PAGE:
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July 3, 1996

Preliminary FY96 figures show contributions to Pitt are up 24%

Total voluntary support contributions to the University, excluding sponsored research, increased by more than 24 percent over the 11 months ending May 31.

According to a report by Interim Vice Chancellor for Institutional Advancement Margaret McDonald to the Board of Trustees on June 20, Pitt collected nearly $37.8 million from July 1, 1995, to May 31 of this year.

Total voluntary support for fiscal year 1995, which ended June 30, 1995, was $39.4 million dollars. However, according to McDonald, $4.5 million was a single gift from the University of Pittsburgh Medical Center (UPMC) in June 1995.

Without the UPMC gift, McDonald said total voluntary support for Pitt was $34.9 million in FY95 or about $3 million less than the total collected as of May 31 this year.

A June 20 check of voluntary contributions by the Office of Institutional Advancement revealed that FY 96's total climbed from $37.8 million at the end of May to about $39.2 million.

McDonald said her staff has assured her that final FY96 voluntary contributions will surpass FY95 contributions, which were the highest in Pitt's history.

According to McDonald's report, as of May 31 Pitt's annual giving fund drive has brought in $5,735,450, an increase of 4.83 percent over the same period last year.

Non-annual giving fund contributions climbed from $24,917,663 last year to $32,035,647 as of May 31, an increase of 28.57 percent.

A further breakdown of the figures shows that corporate giving to the University rose from about $3.7 million last year to $4.3 million this year, an increase of 16.61 percent; foundation giving from $10.7 million to $18.4 million, an increase of 71.37 percent; trustee giving from $140,451 to $220,022, an increase of 56.65 percent, and non-alumni giving from $3.3 million to $3.9 million, an increase of 20.81 percent.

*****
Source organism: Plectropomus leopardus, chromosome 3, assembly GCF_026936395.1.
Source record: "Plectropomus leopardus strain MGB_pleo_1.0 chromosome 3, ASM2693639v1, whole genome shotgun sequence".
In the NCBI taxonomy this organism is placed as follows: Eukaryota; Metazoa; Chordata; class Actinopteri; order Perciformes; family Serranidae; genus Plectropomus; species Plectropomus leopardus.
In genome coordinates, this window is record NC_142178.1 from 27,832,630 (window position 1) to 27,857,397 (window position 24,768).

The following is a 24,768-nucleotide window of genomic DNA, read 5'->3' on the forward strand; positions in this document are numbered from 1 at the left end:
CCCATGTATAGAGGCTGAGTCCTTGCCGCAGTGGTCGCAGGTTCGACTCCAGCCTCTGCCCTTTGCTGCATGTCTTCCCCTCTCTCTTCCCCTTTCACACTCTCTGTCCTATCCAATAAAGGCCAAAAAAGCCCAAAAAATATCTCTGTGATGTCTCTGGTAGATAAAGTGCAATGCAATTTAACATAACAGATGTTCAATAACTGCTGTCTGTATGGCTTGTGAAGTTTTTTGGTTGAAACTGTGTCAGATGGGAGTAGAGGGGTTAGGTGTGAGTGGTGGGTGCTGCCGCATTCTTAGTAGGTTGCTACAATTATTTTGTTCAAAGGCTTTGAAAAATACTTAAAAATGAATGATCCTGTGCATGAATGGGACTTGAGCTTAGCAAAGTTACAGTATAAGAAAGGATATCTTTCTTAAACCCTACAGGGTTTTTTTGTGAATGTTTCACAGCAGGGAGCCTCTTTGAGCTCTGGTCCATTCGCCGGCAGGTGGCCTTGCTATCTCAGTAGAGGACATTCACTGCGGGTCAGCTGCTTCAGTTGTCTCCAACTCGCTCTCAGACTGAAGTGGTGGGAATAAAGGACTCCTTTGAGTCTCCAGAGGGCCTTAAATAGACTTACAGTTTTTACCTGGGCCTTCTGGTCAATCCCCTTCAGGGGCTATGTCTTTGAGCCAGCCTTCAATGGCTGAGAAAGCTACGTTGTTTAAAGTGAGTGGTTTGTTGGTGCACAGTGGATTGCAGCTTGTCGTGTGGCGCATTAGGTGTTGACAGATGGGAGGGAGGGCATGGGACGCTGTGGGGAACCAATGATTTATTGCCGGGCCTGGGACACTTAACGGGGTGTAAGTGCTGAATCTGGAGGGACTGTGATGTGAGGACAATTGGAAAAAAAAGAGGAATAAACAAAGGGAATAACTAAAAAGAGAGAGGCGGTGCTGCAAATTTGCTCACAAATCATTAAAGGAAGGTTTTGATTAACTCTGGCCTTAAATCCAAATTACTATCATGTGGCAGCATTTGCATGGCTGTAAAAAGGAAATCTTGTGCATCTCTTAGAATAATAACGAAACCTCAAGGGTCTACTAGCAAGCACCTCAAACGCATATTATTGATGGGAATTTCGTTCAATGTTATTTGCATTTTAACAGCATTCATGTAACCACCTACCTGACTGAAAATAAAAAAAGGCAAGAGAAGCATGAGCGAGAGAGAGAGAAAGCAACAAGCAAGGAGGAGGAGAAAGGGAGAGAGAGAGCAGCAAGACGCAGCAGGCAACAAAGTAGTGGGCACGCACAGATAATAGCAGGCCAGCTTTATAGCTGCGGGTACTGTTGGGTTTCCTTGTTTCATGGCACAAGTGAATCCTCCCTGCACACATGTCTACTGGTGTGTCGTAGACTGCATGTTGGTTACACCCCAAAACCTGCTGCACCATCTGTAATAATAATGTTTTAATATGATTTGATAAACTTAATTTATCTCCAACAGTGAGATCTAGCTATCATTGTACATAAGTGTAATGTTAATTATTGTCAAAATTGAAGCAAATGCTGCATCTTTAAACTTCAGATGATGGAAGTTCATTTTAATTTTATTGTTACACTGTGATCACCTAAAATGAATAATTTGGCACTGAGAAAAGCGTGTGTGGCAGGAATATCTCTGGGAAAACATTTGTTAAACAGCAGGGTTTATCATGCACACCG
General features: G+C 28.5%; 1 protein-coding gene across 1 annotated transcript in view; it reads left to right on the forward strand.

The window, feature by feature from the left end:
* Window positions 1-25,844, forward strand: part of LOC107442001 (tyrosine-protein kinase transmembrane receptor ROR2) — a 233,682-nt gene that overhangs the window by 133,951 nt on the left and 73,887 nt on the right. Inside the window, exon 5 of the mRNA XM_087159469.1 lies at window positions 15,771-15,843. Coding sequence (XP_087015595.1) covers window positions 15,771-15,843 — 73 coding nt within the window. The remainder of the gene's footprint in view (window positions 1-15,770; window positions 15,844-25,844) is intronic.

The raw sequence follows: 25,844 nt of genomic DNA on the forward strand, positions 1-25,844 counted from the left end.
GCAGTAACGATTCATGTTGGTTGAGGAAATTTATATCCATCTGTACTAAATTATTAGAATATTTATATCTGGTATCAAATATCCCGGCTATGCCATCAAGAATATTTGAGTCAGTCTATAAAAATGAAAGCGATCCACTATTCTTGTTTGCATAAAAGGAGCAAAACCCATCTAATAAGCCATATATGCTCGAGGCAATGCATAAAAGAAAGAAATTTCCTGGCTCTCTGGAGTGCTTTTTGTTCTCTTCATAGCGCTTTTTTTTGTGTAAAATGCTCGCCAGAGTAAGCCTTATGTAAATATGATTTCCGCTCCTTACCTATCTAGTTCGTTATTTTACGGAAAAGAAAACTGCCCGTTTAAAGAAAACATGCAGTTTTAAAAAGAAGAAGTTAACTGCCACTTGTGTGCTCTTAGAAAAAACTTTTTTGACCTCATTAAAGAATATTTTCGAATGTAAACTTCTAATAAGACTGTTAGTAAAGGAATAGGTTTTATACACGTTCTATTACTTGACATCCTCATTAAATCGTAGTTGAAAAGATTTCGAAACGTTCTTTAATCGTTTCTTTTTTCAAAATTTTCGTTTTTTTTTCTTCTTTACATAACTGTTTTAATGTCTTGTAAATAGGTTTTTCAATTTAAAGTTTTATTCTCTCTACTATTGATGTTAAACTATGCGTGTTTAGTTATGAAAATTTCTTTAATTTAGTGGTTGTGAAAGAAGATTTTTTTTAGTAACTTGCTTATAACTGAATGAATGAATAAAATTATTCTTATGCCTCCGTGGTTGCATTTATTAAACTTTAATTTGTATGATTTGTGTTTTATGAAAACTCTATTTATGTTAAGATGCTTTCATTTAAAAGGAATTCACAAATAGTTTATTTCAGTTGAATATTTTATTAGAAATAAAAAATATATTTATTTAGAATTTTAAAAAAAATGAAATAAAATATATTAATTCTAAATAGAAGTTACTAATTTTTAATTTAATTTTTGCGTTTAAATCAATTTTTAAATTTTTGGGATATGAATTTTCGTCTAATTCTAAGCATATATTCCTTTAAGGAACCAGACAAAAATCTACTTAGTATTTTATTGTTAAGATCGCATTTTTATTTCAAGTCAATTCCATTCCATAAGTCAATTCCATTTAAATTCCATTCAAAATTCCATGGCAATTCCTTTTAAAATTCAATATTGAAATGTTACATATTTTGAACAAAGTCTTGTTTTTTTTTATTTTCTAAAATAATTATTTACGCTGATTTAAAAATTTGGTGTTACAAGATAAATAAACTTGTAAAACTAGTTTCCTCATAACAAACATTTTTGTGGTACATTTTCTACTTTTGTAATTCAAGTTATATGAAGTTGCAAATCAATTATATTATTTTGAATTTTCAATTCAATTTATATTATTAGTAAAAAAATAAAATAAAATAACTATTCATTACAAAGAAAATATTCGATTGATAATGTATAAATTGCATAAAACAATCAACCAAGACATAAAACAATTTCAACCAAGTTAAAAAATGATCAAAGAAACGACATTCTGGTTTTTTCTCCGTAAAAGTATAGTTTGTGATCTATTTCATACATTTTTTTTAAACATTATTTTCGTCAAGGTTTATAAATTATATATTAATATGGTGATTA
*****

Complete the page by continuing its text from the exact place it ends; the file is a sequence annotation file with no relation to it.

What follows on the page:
Only two areas showed a decrease in FY96. Alumni donations fell from about $6.3 million last year to $4.7 million as of May 31, a drop of 24.33 percent, and donations from other sources decreased from about $6.3 million last year to $6.1 million as of May 31, a drop of 2.22 percent.

McDonald attributed a portion of the difference in alumni giving between this year and last year to a large gift that was given to the University by an individual in 1995. "Without this gift, alumni support is down only 10.8 percent compared to last year," she said.

According to McDonald, a decline in donations from alumni frequently occurs when a university is in a major transitional period such as Pitt was in FY96 with an interim chancellor.

Attracting more major individual donors will be a central focus of Institutional Advance-ment's fund raising efforts during FY97, McDonald said.

Contributions for FY96 will continue to be accepted until July 15, according to the Office of Institutional Advancement.

–Mike Sajna

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